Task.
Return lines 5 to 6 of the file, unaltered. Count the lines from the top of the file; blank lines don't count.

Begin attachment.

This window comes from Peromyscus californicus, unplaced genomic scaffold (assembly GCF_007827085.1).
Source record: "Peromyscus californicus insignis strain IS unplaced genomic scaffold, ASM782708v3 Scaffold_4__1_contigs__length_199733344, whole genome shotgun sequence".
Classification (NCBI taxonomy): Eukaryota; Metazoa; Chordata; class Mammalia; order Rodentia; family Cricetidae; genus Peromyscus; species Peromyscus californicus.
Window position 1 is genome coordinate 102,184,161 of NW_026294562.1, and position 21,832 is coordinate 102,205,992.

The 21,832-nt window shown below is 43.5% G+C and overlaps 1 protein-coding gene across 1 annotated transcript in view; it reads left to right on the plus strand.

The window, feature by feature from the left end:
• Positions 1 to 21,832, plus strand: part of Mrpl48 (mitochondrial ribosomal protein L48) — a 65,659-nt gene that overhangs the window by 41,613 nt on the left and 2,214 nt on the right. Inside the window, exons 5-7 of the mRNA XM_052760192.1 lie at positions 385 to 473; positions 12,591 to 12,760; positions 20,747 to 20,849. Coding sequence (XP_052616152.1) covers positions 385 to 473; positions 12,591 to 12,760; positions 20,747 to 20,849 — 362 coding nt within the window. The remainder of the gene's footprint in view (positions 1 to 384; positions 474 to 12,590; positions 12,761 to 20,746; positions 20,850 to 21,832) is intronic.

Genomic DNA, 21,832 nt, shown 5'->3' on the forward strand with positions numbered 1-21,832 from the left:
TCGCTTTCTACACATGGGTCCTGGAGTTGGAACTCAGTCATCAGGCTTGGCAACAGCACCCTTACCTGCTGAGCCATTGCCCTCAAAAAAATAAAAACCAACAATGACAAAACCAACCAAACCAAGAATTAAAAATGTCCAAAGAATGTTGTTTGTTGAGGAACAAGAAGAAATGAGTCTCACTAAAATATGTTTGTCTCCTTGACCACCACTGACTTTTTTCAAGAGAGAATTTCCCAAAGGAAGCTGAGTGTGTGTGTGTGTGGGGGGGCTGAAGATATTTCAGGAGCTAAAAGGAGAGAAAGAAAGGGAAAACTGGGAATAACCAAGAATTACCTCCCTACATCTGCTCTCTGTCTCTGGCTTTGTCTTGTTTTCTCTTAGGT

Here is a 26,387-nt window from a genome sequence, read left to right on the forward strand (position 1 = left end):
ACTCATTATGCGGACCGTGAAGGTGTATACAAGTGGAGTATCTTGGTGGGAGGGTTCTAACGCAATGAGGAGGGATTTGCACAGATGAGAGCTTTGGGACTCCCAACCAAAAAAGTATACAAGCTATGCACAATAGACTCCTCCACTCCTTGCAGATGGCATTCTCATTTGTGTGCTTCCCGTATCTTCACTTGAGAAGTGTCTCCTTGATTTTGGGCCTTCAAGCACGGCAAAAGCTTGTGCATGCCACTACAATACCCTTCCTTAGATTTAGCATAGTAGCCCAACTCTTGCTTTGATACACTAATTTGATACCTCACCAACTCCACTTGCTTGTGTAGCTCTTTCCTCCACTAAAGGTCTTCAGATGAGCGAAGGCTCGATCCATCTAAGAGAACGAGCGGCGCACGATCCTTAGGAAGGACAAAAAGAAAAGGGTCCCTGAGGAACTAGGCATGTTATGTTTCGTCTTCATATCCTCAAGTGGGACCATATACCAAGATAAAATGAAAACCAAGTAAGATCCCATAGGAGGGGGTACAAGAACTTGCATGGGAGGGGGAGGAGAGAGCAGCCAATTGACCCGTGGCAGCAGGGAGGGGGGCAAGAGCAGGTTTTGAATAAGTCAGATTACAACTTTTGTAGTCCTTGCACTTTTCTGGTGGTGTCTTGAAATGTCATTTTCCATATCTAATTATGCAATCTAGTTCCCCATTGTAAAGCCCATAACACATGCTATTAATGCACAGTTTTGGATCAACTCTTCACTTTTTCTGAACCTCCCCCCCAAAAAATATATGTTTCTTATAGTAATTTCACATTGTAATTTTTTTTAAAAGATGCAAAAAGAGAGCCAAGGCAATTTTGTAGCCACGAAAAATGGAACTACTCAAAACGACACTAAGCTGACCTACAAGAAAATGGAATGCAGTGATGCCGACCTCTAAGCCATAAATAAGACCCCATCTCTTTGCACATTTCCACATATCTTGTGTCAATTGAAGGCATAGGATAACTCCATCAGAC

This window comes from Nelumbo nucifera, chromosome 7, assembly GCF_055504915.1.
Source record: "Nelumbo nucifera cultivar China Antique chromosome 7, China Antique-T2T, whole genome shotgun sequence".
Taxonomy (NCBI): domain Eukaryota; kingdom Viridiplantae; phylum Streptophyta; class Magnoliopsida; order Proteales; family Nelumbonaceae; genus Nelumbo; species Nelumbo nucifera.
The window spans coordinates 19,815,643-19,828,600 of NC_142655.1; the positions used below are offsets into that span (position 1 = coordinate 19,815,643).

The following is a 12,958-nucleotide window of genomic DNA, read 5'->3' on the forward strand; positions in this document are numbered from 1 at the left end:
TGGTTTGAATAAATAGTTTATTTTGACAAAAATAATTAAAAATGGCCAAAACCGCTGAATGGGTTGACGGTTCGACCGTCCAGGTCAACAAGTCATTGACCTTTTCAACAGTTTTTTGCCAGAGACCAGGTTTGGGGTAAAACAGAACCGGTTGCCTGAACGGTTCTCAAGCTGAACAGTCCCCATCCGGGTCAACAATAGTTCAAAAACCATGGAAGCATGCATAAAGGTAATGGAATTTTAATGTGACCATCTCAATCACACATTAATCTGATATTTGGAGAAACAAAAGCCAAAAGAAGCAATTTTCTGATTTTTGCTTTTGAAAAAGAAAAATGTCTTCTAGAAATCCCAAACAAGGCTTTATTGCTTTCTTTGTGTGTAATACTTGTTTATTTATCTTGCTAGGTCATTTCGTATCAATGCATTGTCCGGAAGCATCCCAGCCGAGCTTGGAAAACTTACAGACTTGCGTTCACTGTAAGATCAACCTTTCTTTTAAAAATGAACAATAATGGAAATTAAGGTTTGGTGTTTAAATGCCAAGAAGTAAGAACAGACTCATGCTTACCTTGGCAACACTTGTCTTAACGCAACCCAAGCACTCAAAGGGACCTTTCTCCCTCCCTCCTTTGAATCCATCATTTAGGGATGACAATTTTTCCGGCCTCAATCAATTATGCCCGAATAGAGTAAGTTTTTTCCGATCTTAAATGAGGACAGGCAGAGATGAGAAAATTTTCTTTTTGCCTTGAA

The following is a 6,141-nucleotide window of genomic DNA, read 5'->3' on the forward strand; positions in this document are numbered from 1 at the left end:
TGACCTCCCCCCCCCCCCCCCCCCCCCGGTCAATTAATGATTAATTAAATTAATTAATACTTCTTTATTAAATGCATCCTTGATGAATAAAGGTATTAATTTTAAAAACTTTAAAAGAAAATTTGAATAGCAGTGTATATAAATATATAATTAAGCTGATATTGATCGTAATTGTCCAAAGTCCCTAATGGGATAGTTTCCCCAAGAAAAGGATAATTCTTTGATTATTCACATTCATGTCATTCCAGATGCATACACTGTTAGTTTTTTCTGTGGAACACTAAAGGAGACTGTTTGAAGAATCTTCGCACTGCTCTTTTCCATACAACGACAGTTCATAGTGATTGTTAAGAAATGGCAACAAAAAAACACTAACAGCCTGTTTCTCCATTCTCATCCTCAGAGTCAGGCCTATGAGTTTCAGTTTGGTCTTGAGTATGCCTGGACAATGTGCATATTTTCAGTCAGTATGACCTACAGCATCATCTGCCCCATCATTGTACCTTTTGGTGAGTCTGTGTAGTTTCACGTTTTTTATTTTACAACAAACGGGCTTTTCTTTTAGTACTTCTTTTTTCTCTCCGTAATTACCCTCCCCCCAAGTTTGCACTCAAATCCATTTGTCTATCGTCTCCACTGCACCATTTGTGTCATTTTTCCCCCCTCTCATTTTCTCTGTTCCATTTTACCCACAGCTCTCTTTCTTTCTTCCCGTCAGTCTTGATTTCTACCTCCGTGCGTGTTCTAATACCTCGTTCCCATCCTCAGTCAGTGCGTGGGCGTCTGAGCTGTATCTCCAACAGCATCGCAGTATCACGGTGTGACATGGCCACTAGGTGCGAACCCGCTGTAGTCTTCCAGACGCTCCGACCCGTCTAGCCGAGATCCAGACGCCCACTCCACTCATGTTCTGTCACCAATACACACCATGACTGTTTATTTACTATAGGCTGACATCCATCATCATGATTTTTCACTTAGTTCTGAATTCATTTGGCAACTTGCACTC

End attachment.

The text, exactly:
The 21,832-nt window shown below is 43.5% G+C and overlaps 1 protein-coding gene across 1 annotated transcript in view; it reads left to right on the plus strand.

The window, feature by feature from the left end: